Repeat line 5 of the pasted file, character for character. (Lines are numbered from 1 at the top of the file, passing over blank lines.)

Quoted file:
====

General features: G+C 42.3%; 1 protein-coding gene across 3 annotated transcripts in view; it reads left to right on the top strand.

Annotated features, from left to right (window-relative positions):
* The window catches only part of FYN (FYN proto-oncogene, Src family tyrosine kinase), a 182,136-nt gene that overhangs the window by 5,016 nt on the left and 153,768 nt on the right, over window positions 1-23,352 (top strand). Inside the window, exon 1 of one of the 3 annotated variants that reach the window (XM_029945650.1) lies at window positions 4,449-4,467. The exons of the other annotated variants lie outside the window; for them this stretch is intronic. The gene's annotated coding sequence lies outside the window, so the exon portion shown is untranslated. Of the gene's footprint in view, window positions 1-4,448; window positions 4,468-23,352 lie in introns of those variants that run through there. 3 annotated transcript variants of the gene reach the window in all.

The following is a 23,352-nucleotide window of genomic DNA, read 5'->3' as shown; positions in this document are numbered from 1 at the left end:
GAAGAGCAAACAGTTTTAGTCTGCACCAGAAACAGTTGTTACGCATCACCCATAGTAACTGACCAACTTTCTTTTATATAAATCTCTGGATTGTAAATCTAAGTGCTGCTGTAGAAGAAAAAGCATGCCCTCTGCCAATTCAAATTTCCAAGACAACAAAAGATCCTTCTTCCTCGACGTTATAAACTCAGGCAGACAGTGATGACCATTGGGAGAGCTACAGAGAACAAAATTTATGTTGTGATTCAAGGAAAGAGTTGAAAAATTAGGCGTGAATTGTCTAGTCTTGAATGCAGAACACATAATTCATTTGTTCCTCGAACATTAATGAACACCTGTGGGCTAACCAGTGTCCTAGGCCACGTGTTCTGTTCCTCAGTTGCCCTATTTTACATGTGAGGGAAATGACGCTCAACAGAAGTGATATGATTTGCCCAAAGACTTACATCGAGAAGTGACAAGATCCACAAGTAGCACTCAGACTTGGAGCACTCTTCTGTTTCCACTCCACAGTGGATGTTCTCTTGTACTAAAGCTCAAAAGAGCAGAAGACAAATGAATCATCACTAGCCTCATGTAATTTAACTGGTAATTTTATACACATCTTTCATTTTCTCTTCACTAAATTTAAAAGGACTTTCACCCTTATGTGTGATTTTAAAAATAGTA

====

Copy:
GAAGAGCAAACAGTTTTAGTCTGCACCAGAAACAGTTGTTACGCATCACCCATAGTAACTGACCAACTTTCTTTTATATAAATCTCTGGATTGTAAATCTAAGTGCTGCTGTAGAAGAAAAAGCATGCCCTCTGCCAATTCAAATTTCCAAGACAACAAAAGATCCTTCTTCCTCGACGTTATAAACTCAGGCAGACAGTGATGACCATTGGGAGAGCTACAGAGAACAAAATTTATGTTGTGATTCAAGGAAAGAGTTGAAAAATTAGGCGTGAATTGTCTAGTCTTGAATGCAGAACACATAATTCATTTGTTCCTCGAACATTAATGAACACCTGTGGGCTAACCAGTGTCCTAGGCCACGTGTTCTGTTCCTCAGTTGCCCTATTTTACATGTGAGGGAAATGACGCTCAACAGAAGTGATATGATTTGCCCAAAGACTTACATCGAGAAGTGACAAGATCCACAAGTAGCACTCAGACTTGGAGCACTCTTCTGTTTCCACTCCACAGTGGATGTTCTCTTGTACTAAAGCTCAAAAGAGCAGAAGACAAATGAATCATCACTAGCCTCATGTAATTTAACTGGTAATTTTATACACATCTTTCATTTTCTCTTCACTAAATTTAAAAGGACTTTCACCCTTATGTGTGATTTTAAAAATAGTA